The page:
Freedom Read #115

I saw Glen James Brown read from this novel as it was released 2018. He was someone I’d never heard of, it was his first novel, it was a small club (Wharf Chambers in Leeds) and he seemed really nervous, with his gentle north-eastern accent. It was wonderful.

The book is the tale – or several linked tales – told through different narrators, relating the years on a run down estate, somewhere on the edge of Middlesbrough. The stories take us from just after the heaving industrial disputes of the 1980s almost up to date. The heavy industry of Teeside is already on the wane, the value of the housing stock is in decline, the estate is not being looked after as it should be, “the wrong sort” are moving in – often roving gangs of teenage “scunners” as the dialect has it – eventually some unscrupulous housing association buys the houses up at below market rates, before building new stock and selling them above what the old residents can afford. The tales reek of poverty, of trying to get by, of folk pushed against the wall and disregarded.

There is the story of the last hairdresser on the estate, setting the perms of her last customers on the last day; the guy who runs the mobile library, with his 1950s rocker / Teddy Boy look; the newspaper man and his shop, the only remaining shop that could sell alcohol on the estate and so the one that gets burgled most frequently; and there are stories of young girls going missing. These people grew up with each other, played with each other, dated each other when younger, they frequently worked together – sometimes on less legitimate enterprises – and their kids, the ones who haven’t escaped yet, date each other now.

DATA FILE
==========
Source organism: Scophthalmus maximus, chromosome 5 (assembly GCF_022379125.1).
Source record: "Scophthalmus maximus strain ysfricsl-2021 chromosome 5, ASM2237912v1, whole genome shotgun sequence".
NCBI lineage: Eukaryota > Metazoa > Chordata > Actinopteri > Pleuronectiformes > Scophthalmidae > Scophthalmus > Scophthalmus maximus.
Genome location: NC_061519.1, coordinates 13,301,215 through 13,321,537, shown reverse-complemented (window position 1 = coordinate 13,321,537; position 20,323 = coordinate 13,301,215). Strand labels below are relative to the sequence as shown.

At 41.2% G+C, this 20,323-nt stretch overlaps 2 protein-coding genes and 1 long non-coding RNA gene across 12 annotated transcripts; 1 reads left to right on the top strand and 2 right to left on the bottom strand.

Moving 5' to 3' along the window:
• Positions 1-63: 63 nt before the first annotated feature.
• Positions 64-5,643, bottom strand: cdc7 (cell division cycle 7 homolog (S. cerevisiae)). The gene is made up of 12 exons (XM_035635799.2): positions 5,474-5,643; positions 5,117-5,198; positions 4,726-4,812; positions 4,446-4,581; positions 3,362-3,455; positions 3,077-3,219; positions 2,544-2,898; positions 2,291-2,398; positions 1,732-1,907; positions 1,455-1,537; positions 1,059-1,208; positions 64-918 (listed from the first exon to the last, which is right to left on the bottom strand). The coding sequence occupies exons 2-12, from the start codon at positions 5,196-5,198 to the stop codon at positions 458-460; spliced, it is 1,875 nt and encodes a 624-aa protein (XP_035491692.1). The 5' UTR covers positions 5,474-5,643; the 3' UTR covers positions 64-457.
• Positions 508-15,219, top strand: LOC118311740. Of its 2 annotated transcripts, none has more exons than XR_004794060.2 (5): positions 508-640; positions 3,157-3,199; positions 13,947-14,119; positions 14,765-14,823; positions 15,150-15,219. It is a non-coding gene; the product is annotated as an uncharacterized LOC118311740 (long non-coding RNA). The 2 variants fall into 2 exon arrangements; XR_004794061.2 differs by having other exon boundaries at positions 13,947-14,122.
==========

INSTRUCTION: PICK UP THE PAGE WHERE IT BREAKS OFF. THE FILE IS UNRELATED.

Of course the estate has a ‘big man’, who goes by the name of Vincent, who is thoughtlessly violent to humans and animals alike – and some scenes involving him need a warning to those of certain dispositions. One of the tales crosses into the rave scene of the early 90s, with a lot of drugs, confused wanderings around the home counties looking for barns, warehouses, trying to avoid the old bill, and three kids from the estate trying to make their own big event in the old water-treatment works on the estate.

The story that really pulled me in was the opening one about two teenage girls trying to navigate growing up together. One of them, Una, mysterious and sometimes almost a ghostly presence, has a difficult home life with her mother. She does a she pleases, bunks off school, wanders off frequently, doesn’t tell people where she’s going…probably described as running wild. She becomes an artist but again of a strange and ephemeral kind. She is most famous for a painting known as The Green Girl. Reviewing her work someone says that most of her surviving paintings are of much the same scene / atmosphere: dusky waterside, probably a river, some willows and reeds and a general feeling of foreboding.

Then there is Peg Powler – local legend and possible water spirit – who allegedly haunts both the open waterways and the sewers, water pipes – so much so that one character has his toilet lid sealed down with gaffer tape, out of fear that Peg will reach up out of the bowl and grab him. Jean, Una’s friend, is convinced that Una made a pact with Peg… And there is The Day of the Dark when the whole estate was inexplicably plunged into a “midnight darkness” and violent weather, at midday.

“I saw myself reflected in the tranquil murder of Gus’ dilated pupil…” is as good a description of a close-up encounter with a Sparrowhawk (called Gus) as you’re likely to read.

Short-listed for several awards, it is a cracking read. From Parthian Press:

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